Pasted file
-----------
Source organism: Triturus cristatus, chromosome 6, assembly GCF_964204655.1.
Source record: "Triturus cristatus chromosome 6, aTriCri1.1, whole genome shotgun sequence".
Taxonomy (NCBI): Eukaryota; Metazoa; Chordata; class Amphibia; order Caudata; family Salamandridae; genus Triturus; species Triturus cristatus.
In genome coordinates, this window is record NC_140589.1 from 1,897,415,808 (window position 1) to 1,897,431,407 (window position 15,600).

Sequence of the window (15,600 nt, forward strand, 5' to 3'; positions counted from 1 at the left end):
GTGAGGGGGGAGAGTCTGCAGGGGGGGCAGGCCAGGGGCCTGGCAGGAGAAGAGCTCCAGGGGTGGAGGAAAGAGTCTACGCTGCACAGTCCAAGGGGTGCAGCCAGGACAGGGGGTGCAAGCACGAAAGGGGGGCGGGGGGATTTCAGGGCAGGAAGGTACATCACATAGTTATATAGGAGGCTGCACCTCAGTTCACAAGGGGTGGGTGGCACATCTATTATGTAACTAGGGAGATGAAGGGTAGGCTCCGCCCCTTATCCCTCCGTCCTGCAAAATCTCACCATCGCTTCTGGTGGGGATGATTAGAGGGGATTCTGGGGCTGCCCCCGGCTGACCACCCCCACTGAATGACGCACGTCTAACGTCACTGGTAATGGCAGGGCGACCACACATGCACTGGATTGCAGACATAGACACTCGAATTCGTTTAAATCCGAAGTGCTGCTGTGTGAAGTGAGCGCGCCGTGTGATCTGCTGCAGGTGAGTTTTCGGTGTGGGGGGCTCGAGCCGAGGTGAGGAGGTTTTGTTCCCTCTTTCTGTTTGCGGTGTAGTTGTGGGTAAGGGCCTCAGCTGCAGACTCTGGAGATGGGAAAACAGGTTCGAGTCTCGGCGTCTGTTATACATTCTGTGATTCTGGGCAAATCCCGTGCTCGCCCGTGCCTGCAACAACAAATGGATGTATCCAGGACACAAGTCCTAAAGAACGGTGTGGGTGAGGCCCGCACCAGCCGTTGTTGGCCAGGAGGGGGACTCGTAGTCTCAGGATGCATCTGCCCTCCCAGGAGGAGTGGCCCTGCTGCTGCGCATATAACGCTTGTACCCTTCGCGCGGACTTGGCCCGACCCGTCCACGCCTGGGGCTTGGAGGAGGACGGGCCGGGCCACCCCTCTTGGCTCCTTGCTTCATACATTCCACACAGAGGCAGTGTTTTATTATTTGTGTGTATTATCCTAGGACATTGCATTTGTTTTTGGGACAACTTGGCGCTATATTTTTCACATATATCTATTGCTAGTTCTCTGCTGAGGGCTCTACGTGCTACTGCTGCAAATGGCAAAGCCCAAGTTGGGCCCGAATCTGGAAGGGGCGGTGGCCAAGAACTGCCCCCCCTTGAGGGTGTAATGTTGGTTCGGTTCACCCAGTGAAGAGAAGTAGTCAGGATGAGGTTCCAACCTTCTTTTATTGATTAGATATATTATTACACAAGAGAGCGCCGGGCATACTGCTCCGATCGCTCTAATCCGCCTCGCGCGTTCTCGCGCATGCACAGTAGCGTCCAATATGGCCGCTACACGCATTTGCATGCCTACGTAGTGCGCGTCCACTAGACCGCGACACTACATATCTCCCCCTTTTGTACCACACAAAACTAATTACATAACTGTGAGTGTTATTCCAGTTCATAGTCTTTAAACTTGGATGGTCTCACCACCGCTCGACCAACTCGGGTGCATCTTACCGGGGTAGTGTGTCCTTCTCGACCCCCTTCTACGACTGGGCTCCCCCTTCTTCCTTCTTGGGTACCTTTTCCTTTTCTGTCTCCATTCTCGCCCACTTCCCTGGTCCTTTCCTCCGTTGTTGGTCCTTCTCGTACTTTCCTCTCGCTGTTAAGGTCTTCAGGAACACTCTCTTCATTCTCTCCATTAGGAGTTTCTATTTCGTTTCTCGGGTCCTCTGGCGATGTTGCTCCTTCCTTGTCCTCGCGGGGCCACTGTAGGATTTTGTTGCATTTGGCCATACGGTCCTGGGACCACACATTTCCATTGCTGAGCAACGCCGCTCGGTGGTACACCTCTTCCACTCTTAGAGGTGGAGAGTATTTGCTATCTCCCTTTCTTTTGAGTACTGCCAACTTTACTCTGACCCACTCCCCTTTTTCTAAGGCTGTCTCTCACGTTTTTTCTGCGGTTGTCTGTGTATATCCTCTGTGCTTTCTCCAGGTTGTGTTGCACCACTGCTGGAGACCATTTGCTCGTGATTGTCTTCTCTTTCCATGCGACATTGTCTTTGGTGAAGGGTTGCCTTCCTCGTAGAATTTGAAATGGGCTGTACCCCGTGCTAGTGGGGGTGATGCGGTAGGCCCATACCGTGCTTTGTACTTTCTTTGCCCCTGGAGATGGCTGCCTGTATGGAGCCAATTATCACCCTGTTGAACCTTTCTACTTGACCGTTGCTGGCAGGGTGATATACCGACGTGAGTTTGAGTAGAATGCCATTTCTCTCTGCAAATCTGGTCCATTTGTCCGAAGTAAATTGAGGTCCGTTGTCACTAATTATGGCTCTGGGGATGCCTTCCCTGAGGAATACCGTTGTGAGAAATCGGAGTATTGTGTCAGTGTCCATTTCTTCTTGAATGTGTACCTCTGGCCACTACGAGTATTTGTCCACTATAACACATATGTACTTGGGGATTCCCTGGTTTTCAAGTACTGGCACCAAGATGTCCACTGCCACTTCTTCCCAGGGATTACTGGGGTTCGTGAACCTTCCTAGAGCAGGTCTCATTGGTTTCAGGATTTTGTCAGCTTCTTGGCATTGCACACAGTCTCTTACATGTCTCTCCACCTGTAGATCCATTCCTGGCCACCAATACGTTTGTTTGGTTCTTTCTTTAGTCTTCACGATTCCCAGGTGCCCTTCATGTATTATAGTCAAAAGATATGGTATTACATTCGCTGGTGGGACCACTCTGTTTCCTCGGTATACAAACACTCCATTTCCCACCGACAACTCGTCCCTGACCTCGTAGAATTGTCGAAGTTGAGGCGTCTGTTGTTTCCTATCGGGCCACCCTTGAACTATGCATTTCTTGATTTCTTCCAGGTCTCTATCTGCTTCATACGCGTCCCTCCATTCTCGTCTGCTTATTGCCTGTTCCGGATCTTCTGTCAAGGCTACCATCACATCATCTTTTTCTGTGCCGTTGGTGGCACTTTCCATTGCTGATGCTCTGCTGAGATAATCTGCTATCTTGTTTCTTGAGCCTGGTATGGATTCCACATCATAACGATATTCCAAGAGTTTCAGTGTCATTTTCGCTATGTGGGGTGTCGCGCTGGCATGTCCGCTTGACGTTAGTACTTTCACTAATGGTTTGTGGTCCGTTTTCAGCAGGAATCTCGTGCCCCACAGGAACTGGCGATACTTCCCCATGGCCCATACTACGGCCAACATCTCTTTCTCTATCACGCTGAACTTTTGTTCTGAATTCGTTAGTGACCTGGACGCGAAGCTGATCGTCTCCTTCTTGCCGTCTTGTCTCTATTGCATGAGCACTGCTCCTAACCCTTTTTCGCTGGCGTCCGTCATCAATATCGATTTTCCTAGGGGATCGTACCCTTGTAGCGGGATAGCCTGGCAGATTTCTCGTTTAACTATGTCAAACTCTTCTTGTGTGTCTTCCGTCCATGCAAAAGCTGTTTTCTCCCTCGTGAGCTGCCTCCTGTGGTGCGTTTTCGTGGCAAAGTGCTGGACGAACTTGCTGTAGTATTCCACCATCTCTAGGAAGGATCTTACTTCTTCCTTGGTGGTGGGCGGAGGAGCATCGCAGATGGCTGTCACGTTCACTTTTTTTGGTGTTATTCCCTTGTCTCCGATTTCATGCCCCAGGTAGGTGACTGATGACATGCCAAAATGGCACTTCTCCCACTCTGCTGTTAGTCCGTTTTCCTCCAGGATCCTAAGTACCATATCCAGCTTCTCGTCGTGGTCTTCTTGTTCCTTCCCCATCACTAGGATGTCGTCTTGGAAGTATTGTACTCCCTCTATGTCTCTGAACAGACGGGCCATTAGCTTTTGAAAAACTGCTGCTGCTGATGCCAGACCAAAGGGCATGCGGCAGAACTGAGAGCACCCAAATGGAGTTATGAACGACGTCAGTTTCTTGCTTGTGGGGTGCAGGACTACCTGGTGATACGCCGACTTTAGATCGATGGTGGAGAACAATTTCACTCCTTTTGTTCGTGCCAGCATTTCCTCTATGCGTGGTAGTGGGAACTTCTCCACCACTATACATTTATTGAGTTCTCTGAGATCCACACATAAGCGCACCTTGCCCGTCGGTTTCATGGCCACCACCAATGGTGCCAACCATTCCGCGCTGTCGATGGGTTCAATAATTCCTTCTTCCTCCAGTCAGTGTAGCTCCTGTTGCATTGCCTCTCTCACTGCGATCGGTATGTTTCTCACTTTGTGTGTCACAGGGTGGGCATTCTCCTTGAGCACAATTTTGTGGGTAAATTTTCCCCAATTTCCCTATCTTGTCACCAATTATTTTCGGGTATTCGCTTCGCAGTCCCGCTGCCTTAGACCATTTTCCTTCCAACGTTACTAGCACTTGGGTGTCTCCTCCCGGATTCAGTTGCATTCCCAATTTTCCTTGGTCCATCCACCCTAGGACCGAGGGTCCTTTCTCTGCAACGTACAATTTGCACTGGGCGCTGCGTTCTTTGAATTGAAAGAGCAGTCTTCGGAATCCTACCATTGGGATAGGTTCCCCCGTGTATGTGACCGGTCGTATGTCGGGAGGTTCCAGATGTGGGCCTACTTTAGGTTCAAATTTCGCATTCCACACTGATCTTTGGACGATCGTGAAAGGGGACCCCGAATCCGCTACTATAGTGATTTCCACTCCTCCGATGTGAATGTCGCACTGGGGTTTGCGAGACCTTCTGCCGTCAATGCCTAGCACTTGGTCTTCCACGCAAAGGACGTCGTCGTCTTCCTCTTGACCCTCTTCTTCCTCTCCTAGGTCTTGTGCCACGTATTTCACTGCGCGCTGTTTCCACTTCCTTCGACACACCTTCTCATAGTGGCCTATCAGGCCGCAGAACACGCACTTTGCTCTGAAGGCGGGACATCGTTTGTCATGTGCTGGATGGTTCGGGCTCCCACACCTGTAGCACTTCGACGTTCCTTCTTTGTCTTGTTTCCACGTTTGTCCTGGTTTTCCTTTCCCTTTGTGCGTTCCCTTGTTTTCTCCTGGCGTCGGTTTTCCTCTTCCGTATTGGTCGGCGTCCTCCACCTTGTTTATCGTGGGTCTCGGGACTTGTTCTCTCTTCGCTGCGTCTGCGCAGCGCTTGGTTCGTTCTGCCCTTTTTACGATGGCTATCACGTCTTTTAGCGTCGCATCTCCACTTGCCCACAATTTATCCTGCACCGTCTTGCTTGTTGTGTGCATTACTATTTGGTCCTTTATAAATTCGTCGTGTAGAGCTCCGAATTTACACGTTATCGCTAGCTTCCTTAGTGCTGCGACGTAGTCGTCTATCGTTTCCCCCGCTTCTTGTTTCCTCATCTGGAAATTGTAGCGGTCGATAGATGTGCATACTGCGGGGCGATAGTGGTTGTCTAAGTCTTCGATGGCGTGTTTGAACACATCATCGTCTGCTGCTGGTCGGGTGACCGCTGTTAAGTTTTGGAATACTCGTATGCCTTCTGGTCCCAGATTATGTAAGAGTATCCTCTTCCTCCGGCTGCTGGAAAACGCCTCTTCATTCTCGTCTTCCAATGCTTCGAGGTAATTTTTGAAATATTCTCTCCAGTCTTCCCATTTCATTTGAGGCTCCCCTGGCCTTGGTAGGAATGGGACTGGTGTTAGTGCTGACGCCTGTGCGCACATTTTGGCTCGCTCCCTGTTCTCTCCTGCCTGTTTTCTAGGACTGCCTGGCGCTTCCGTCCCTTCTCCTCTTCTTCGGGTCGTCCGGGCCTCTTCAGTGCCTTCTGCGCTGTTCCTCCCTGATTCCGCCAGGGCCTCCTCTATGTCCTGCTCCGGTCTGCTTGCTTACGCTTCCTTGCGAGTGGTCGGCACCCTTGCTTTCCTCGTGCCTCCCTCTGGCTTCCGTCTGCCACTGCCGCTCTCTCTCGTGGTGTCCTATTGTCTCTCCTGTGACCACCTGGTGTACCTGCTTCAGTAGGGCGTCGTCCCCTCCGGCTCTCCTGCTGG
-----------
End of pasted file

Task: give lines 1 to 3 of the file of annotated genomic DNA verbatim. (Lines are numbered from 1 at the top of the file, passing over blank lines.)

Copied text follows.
Source organism: Triturus cristatus, chromosome 6, assembly GCF_964204655.1.
Source record: "Triturus cristatus chromosome 6, aTriCri1.1, whole genome shotgun sequence".
Taxonomy (NCBI): Eukaryota; Metazoa; Chordata; class Amphibia; order Caudata; family Salamandridae; genus Triturus; species Triturus cristatus.